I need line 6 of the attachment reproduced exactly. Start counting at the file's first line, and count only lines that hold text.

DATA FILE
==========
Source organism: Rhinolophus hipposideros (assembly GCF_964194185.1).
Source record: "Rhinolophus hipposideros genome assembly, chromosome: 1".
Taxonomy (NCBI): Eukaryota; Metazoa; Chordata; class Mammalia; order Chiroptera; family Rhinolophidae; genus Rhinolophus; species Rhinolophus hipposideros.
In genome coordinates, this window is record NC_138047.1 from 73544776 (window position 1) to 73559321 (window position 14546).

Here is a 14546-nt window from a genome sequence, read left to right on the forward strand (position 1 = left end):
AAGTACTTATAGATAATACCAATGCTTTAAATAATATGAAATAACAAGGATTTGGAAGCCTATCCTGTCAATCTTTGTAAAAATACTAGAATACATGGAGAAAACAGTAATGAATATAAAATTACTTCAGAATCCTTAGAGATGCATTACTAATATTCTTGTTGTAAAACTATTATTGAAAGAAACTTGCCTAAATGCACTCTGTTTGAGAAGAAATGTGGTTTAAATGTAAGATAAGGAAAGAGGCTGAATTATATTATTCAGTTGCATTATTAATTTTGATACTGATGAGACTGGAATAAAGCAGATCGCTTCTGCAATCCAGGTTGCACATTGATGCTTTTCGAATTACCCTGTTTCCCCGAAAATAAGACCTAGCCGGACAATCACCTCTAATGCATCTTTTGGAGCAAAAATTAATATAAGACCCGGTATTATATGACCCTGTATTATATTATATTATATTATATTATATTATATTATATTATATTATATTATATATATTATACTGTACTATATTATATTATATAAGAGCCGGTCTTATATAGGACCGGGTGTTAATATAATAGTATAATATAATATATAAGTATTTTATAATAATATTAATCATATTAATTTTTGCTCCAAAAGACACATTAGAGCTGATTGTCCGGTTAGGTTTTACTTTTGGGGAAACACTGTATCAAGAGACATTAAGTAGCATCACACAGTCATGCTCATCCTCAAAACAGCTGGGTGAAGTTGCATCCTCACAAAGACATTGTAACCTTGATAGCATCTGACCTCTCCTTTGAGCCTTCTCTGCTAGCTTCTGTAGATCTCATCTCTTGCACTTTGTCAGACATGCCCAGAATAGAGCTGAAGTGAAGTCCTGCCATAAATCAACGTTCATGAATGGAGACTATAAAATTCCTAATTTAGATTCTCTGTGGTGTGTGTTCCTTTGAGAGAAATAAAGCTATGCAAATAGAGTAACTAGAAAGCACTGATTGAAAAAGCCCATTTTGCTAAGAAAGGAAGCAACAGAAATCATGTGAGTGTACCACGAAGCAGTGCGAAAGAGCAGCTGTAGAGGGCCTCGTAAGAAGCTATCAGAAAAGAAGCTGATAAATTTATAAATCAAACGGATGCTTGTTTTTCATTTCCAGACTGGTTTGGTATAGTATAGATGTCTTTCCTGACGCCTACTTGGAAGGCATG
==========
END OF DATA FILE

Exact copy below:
AAGTACTTATAGATAATACCAATGCTTTAAATAATATGAAATAACAAGGATTTGGAAGCCTATCCTGTCAATCTTTGTAAAAATACTAGAATACATGGAGAAAACAGTAATGAATATAAAATTACTTCAGAATCCTTAGAGATGCATTACTAATATTCTTGTTGTAAAACTATTATTGAAAGAAACTTGCCTAAATGCACTCTGTTTGAGAAGAAATGTGGTTTAAATGTAAGATAAGGAAAGAGGCTGAATTATATTATTCAGTTGCATTATTAATTTTGATACTGATGAGACTGGAATAAAGCAGATCGCTTCTGCAATCCAGGTTGCACATTGATGCTTTTCGAATTACCCTGTTTCCCCGAAAATAAGACCTAGCCGGACAATCACCTCTAATGCATCTTTTGGAGCAAAAATTAATATAAGACCCGGTATTATATGACCCTGTATTATATTATATTATATTATATTATATTATATTATATTATATTATATTATATATATTATACTGTACTATATTATATTATATAAGAGCCGGTCTTATATAGGACCGGGTGTTAATATAATAGTATAATATAATATATAAGTATTTTATAATAATATTAATCATATTAATTTTTGCTCCAAAAGACACATTAGAGCTGATTGTCCGGTTAGGTTTTACTTTTGGGGAAACACTGTATCAAGAGACATTAAGTAGCATCACACAGTCATGCTCATCCTCAAAACAGCTGGGTGAAGTTGCATCCTCACAAAGACATTGTAACCTTGATAGCATCTGACCTCTCCTTTGAGCCTTCTCTGCTAGCTTCTGTAGATCTCATCTCTTGCACTTTGTCAGACATGCCCAGAATAGAGCTGAAGTGAAGTCCTGCCATAAATCAACGTTCATGAATGGAGACTATAAAATTCCTAATTTAGATTCTCTGTGGTGTGTGTTCCTTTGAGAGAAATAAAGCTATGCAAATAGAGTAACTAGAAAGCACTGATTGAAAAAGCCCATTTTGCTAAGAAAGGAAGCAACAGAAATCATGTGAGTGTACCACGAAGCAGTGCGAAAGAGCAGCTGTAGAGGGCCTCGTAAGAAGCTATCAGAAAAGAAGCTGATAAATTTATAAATCAAACGGATGCTTGTTTTTCATTTCCAGACTGGTTTGGTATAGTATAGATGTCTTTCCTGACGCCTACTTGGAAGGCATG